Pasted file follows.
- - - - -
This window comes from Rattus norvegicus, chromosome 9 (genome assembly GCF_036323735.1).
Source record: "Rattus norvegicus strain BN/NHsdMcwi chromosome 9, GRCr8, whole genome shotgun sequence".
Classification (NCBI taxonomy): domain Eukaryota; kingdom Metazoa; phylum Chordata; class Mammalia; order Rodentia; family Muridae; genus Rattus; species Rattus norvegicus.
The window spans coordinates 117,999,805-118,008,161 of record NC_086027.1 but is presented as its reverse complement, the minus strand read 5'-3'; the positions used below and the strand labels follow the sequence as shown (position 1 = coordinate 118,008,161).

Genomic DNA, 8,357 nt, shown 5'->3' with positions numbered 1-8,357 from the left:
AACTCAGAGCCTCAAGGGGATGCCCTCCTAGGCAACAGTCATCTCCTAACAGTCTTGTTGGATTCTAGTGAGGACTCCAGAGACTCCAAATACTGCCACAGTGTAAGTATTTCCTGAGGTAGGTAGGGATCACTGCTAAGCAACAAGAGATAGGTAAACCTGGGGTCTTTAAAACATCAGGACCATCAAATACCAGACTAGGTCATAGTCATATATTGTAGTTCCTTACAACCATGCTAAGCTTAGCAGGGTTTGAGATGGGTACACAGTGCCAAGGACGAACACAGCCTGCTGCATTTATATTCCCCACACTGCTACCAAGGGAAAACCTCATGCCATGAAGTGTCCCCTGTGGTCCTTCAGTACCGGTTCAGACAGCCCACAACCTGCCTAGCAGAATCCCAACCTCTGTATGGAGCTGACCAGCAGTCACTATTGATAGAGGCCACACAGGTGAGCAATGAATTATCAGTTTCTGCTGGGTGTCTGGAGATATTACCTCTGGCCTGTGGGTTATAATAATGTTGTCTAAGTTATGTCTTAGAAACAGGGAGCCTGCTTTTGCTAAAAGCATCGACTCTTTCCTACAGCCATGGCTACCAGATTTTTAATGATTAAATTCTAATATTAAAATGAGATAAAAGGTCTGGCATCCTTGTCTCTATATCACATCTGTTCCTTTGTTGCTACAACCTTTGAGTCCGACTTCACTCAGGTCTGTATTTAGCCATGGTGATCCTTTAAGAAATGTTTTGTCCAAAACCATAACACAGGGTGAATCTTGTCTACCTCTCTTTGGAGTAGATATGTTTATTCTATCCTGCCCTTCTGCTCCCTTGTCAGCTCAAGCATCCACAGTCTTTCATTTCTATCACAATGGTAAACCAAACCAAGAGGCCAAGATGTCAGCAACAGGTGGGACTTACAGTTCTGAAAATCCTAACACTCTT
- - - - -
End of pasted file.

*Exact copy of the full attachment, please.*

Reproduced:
This window comes from Rattus norvegicus, chromosome 9 (genome assembly GCF_036323735.1).
Source record: "Rattus norvegicus strain BN/NHsdMcwi chromosome 9, GRCr8, whole genome shotgun sequence".
Classification (NCBI taxonomy): domain Eukaryota; kingdom Metazoa; phylum Chordata; class Mammalia; order Rodentia; family Muridae; genus Rattus; species Rattus norvegicus.
The window spans coordinates 117,999,805-118,008,161 of record NC_086027.1 but is presented as its reverse complement, the minus strand read 5'-3'; the positions used below and the strand labels follow the sequence as shown (position 1 = coordinate 118,008,161).

Genomic DNA, 8,357 nt, shown 5'->3' with positions numbered 1-8,357 from the left:
AACTCAGAGCCTCAAGGGGATGCCCTCCTAGGCAACAGTCATCTCCTAACAGTCTTGTTGGATTCTAGTGAGGACTCCAGAGACTCCAAATACTGCCACAGTGTAAGTATTTCCTGAGGTAGGTAGGGATCACTGCTAAGCAACAAGAGATAGGTAAACCTGGGGTCTTTAAAACATCAGGACCATCAAATACCAGACTAGGTCATAGTCATATATTGTAGTTCCTTACAACCATGCTAAGCTTAGCAGGGTTTGAGATGGGTACACAGTGCCAAGGACGAACACAGCCTGCTGCATTTATATTCCCCACACTGCTACCAAGGGAAAACCTCATGCCATGAAGTGTCCCCTGTGGTCCTTCAGTACCGGTTCAGACAGCCCACAACCTGCCTAGCAGAATCCCAACCTCTGTATGGAGCTGACCAGCAGTCACTATTGATAGAGGCCACACAGGTGAGCAATGAATTATCAGTTTCTGCTGGGTGTCTGGAGATATTACCTCTGGCCTGTGGGTTATAATAATGTTGTCTAAGTTATGTCTTAGAAACAGGGAGCCTGCTTTTGCTAAAAGCATCGACTCTTTCCTACAGCCATGGCTACCAGATTTTTAATGATTAAATTCTAATATTAAAATGAGATAAAAGGTCTGGCATCCTTGTCTCTATATCACATCTGTTCCTTTGTTGCTACAACCTTTGAGTCCGACTTCACTCAGGTCTGTATTTAGCCATGGTGATCCTTTAAGAAATGTTTTGTCCAAAACCATAACACAGGGTGAATCTTGTCTACCTCTCTTTGGAGTAGATATGTTTATTCTATCCTGCCCTTCTGCTCCCTTGTCAGCTCAAGCATCCACAGTCTTTCATTTCTATCACAATGGTAAACCAAACCAAGAGGCCAAGATGTCAGCAACAGGTGGGACTTACAGTTCTGAAAATCCTAACACTCTT